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U.S. Army Soldiers assigned to the 10th Mountain Division stand security at Hamid Karzai International Airport, Kabul, Afghanistan, August 15.

The Afghan Debacle: Causes, Consequences, and Ways Ahead

Dr. John Arquilla, Distinguished Professor Emeritus, US Naval Postgraduate School


Article by Dr. John Arquilla, Distinguished Professor Emeritus, US Naval Postgraduate School [1]

In testimony before the US Senate Armed Services Committee, just one month after the fall of Kabul in August 2021, General Mark Milley, Chairman of the Joint Chiefs of Staff, described Afghanistan as a “strategic defeat” for the United States.[2] Secretary of Defense Lloyd Austin added, “the Afghan army we and our partners trained simply melted away—in many cases without firing a shot.”[3] Republican committee members criticized President Joseph Biden’s decision to remove US forces as causing the disaster, but Democratic Senator Elizabeth Warren countered, “Anyone who says the last few months were a failure, but everything before that was great, clearly hasn’t been paying attention,” implying that, over the course of the 20-year campaign against the Taliban and al Qaeda, errors in strategy preceded the “strategic defeat.” [4] President Biden missed this point months earlier when he justified the withdrawal, saying, “We cannot continue the cycle of extending or expanding our military presence in Afghanistan . . . and expecting a different result.” [5] He made no mention of a change in strategy, seeing only a repetitious “cycle.” What followed the withdrawal did suggest a pattern similar to what happened in Iraq in 2014, when the army built and trained by the United States collapsed. As a recent RAND study observed, when ISIS attacked, “the Iraqi Army imploded, breaking and scattering in the face of attacks from Islamic State fighters.”[6]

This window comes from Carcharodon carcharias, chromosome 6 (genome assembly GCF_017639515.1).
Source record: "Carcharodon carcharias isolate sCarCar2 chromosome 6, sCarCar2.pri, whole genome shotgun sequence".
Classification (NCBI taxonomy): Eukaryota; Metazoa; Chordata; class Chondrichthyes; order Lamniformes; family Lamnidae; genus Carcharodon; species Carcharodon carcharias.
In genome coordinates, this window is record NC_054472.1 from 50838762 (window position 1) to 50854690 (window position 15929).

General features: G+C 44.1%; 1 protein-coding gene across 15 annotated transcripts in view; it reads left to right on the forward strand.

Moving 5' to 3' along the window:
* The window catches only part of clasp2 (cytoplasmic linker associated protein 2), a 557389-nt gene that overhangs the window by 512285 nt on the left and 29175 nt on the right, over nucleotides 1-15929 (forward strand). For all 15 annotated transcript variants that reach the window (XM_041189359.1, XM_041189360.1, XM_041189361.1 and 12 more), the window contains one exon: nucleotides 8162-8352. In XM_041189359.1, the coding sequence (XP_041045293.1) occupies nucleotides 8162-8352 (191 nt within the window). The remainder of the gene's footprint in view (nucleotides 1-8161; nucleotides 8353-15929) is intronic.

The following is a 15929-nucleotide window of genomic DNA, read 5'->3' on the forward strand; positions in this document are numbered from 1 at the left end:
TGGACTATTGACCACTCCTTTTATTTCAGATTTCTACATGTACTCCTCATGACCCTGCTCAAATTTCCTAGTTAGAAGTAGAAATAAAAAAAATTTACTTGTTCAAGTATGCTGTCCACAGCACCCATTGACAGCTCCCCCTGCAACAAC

The failure to adjust strategy against Taliban insurgents, who had shifted their approach a decade before Kabul fell to them, was the proximate cause of the strategic defeat suffered by the United States, its allies, and the friendly Afghan regime that had been established. What was the flawed anti-Taliban strategy that had been failing for years? Basically, it was a centralization effort focused on the idea of building an Afghanistan that looked like most modern nation-states. But this effort was being undertaken in a land with little evidence that the currents of its people’s culture and history could be rerouted to support such an endeavor. In fact, the historical record, which shows that long periods of greatly decentralized governance were the norm, suggests quite the opposite. Late in the 19th century, as anthropologist Thomas Barfield noted, when Amir Abdur Rahman “abandoned this traditional model of governance for a more exclusive and centralized state . . . the Afghan people, particularly in rural areas . . . saw state interference in their affairs as illegitimate.” [7] Resistance to centralization succeeded in toppling modern-style Afghan governments on two occasions in the 20th century, with the only stable period being the forty-year reign of Zahir Shah (1933-1973), who was wise enough to cast only a faint shadow of central governance over Afghanistan’s rural provinces. Needless to say, the Russian “centralization project” failed, too—in just a single decade (1979-1989).[8]